The Culture of a Campaign

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Political campaigns, especially those for high office, are messy, unruly things. The hours are long; the tasks are menial; and the glamour represents about one percent of what actually happens behind the scenes.

Perhaps, as a result, most of the staff are inexperienced, though highly intelligent workers. No one else would sign up for a temporary position guaranteed to require long hours at low wages with minimal feedback and a grade of 100 percent success or failure on Election Day.

National campaigns are even more amorphous, with little-to-no contact with the candidate. Each state, and each campaign office, develops its own dynamic based on the personalities running it and any local camaraderie. It’s definitely impossible to speak about an overall culture of a campaign based on the candidates at the head of the national ticket.

That’s why any attempt to link Donald Trump with his campaign manager’s actions at a crowded rally are doomed to fail. I think the managers’ actions were reprehensible and deserve to be condemned more dramatically. But his poor decision making and failure of the moment were not the result of some amorphous culture. He had become separated from his boss — I would think a pretty demanding one at that — and this reporter was blocking him out. His solution to this dilemma involved pushing the reporter aside in a rather emphatic, and unforgivable, manner.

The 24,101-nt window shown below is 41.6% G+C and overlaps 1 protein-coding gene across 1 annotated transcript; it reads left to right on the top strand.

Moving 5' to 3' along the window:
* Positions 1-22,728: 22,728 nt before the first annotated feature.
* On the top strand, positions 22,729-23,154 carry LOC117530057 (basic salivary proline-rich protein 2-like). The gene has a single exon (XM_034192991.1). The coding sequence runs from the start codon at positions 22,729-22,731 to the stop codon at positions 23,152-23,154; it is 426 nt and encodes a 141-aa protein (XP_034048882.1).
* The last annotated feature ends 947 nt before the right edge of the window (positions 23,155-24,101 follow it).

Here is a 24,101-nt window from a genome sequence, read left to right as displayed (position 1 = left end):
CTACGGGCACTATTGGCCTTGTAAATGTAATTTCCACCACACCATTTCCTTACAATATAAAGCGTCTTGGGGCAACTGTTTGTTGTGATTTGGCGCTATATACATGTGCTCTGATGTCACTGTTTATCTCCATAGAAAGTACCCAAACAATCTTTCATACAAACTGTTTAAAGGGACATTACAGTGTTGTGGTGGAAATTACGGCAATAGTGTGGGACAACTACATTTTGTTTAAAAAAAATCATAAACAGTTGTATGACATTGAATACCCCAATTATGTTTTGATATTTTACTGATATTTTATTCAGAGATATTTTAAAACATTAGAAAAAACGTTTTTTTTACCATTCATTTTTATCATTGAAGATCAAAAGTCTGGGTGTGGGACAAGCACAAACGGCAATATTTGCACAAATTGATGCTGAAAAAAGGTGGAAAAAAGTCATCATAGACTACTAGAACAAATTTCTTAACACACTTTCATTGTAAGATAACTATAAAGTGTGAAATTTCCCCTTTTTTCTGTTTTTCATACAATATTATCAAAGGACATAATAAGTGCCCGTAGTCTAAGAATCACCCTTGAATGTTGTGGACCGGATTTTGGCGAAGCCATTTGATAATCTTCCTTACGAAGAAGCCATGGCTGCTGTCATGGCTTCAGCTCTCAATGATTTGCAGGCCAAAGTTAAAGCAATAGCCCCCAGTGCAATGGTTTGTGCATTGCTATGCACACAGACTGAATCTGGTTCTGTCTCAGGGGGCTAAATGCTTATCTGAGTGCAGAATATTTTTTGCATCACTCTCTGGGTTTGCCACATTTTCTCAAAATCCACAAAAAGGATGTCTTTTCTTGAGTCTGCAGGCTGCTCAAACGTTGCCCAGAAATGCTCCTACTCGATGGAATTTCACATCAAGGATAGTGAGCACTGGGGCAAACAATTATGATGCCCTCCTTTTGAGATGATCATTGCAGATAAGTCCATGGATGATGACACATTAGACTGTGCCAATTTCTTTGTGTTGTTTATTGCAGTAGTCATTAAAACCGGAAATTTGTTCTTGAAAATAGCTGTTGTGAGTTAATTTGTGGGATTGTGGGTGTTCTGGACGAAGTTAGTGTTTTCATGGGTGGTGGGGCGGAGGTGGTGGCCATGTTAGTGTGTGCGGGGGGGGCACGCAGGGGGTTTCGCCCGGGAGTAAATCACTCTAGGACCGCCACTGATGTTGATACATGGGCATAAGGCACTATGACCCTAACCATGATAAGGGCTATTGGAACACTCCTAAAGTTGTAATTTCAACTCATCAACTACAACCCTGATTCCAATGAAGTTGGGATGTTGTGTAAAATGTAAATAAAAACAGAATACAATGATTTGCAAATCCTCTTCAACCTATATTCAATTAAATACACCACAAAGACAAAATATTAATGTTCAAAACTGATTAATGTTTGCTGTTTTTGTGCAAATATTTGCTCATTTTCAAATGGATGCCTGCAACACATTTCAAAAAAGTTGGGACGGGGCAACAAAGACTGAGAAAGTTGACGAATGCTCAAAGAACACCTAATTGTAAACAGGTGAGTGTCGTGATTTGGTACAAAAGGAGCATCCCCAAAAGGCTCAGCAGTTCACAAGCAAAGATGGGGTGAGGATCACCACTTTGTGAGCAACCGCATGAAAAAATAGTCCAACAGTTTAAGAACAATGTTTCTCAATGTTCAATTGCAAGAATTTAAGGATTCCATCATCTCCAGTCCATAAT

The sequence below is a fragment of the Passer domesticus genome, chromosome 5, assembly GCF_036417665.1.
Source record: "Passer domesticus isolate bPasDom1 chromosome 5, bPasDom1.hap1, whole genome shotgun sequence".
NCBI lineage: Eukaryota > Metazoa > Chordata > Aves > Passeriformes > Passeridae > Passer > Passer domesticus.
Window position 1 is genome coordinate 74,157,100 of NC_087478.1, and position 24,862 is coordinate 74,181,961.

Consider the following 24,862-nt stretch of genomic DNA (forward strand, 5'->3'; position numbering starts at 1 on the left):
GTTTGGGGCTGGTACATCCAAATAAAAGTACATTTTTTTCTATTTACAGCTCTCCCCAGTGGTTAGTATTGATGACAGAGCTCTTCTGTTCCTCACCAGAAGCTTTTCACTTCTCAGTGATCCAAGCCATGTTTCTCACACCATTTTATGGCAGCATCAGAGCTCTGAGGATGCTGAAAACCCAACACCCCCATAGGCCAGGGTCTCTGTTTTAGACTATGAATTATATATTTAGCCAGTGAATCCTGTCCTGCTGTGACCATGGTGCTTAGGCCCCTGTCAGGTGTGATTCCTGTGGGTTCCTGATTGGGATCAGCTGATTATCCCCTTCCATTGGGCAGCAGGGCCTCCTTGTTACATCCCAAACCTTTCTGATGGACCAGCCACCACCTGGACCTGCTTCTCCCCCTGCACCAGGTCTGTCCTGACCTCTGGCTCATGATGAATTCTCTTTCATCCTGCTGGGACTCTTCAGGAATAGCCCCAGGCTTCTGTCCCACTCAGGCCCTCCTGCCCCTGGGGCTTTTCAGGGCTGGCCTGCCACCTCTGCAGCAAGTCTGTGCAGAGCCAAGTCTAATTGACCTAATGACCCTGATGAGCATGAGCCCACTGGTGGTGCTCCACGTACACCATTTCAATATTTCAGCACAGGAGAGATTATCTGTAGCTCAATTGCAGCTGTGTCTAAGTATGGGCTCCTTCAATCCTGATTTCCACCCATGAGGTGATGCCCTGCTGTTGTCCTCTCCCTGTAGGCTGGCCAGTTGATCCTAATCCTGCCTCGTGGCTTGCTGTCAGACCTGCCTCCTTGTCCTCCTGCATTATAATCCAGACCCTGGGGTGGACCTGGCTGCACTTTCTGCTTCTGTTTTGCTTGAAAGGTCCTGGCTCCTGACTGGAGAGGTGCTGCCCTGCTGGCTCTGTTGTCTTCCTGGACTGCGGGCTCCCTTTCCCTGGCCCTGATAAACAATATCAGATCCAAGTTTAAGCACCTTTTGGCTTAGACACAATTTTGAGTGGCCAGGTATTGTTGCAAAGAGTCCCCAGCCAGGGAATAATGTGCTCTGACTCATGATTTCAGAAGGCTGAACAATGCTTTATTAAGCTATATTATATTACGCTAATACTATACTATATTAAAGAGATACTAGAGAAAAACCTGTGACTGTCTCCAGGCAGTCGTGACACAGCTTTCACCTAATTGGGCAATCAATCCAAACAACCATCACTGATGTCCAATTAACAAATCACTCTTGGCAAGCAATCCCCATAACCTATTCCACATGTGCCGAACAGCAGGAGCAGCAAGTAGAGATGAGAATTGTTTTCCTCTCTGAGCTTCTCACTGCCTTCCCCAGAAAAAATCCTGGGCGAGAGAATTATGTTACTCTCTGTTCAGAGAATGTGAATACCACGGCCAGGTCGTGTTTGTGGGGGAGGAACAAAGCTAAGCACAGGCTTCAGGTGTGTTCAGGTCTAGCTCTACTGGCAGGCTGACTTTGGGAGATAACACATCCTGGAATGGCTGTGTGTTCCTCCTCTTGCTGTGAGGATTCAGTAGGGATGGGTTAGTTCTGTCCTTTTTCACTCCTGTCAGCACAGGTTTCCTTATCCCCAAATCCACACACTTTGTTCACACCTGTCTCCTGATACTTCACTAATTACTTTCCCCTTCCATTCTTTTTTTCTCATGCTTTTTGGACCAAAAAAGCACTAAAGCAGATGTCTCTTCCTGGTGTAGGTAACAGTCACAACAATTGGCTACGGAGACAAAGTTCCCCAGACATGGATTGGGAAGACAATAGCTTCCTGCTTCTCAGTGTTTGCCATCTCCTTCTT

It does not reflect in any way on Donald Trump who strikes me as a rather chivalrous, though old fashioned, individual. The establishment is banding together to brand him as unacceptable, but this represents a bridge too far in their efforts to do so.